Even though your son is young he should have many choices. However, whether or not he sees you, his parent, is not one of his choices. I would suggest that you show up at his school on a regular basis to pick him up, which joint custody gives you the right to do. You could email him and arrange to meet three days a week. Regardless of his reaction or behavior (he may lash out or freeze you out), be there to love him, to be a role model, and to give him a sense of consistency, which will make him feel safe and comfortable.

It seems like you’ve been trying to avoid going the legal route with your ex, which is understandable. But if she continues to refuse to let you see your son, contact the court so they can advise you on the process for initiating legal proceedings against her. The family court system offers free legal counsel and is there to help you through the whole process. It may seem scary, but it won’t necessarily be a prolonged fight. They generally put you in a room with you ex and try to mediate a solution rather than taking your case before a judge.

HAVE A QUESTION FOR LINDA? Sent it to info [at] singlewith.com, and put ASK LINDA in the subject heading. She may use your question for an upcoming post!

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Photo by  Marcel Strauß on Unsplash

How to get your groove back

I’ll never forget one night in the mid-80s, when my attempts at dating as a newly-single mom of a grade-schooler reached a low point. I got my daughter into bed, welcomed the babysitter, went in my room to prep for my 9 p.m. drinks-date, lay down on the bed to ponder my outfit… and the next thing I knew, the babysitter was shyly asking for a ride home. It was midnight, and I had slept right through the date.

Single parent dating has changed in some respects since then; for one thing, today I would have gotten an angry text from my date demanding to know why I was standing him up. But other things have not changed one iota.

When you’re a single parent, you are the sun and the moon in your family. Your kids depend on you for everything—from homework help to meals to driving duties to costumes for school plays. It can be exhausting. And, if you’re a good parent, you’re often a bad dater. As in, you rarely carve out the time for it, because your family comes first.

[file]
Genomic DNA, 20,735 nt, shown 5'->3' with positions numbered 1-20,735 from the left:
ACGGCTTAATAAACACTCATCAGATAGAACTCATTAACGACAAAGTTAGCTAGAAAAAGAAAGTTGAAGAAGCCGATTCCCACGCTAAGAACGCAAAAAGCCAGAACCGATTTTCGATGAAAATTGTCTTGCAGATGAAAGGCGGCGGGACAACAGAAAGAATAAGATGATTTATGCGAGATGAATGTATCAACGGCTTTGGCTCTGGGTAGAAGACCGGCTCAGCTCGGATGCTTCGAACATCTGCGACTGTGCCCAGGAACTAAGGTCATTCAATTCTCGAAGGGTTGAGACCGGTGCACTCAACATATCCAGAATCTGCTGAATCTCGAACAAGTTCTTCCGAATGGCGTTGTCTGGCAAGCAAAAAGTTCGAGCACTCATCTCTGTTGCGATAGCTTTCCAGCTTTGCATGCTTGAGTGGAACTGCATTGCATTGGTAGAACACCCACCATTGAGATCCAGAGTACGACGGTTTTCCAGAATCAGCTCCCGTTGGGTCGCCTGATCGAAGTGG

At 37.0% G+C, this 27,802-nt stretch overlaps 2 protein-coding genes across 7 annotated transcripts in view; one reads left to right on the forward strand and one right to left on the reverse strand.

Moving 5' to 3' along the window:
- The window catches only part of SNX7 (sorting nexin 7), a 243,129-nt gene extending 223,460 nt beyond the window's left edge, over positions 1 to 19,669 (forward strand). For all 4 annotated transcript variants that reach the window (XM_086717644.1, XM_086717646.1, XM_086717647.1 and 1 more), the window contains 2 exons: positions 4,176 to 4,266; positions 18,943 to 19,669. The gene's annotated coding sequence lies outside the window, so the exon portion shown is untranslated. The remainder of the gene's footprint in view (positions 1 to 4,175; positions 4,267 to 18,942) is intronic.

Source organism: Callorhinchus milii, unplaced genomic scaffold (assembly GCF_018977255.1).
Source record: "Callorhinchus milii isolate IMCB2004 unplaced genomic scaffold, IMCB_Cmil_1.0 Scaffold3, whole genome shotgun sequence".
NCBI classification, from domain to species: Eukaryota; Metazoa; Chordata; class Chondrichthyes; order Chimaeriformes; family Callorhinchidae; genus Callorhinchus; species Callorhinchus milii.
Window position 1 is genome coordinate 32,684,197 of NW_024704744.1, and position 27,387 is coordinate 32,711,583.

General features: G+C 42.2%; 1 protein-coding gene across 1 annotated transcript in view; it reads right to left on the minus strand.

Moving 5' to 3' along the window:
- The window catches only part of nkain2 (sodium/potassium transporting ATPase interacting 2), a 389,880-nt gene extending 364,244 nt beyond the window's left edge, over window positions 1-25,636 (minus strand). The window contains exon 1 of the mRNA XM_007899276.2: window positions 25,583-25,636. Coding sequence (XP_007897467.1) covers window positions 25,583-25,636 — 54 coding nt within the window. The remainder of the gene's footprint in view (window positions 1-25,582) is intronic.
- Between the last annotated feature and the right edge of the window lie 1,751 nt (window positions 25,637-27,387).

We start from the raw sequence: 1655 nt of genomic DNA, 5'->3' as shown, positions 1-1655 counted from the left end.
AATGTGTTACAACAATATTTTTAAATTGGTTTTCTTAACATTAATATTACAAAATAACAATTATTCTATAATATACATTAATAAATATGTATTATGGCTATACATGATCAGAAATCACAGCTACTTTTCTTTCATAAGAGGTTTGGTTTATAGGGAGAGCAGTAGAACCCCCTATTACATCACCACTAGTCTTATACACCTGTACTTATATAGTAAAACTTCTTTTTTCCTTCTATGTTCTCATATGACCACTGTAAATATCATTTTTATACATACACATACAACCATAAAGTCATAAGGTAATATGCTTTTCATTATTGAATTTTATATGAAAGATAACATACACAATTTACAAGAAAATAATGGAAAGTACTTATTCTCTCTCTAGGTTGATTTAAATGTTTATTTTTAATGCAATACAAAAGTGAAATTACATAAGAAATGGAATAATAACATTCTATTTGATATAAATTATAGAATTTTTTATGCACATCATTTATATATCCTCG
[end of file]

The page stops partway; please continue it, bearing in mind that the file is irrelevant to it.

“Dating when you are exhausted from parenting is challenging,” says Ellie Slott, author of Mom, There’s a Man in the Kitchen and He’s Wearing Your Robe and Dating for Dads. “But as anyone who dates knows, a new, exciting romantic relationship infuses us with boundless energy. So go for it.”

It’s also true that you can’t parent well—or even effectively—if you’re feeling exhausted, and resentful because your own needs aren’t being met. Denying yourself social interactions can just hasten burnout. Everyone needs “me” time, which means time with sweethearts—or potential sweethearts.

Fisher recommends online dating, because “Anyone can do it, and in your PJs no less!” and points out that when you enter the dating world, there is a lot of incentive to pull your life together. “Making the decision to date means taking care of yourself, eating well, exercising and looking your best. It can really lead to a healthier lifestyle.”

As for other places to meet single parents, Fisher suggests trolling for dates at kids’ activities. “Consider an activity with your kids that includes the parents. Say a daytime haunted hayride or a children’s book reading in a local bookstore. Granted the likelihood any single person you meet will also be a parent—but who better to appreciate your exhaustion?”

Fisher also recommends, “timing your dating opportunities to coincide with your kids’ sleepovers and friends’ birthday parties.  Skip the nap you are craving; instead, fix yourself up and go on a date.”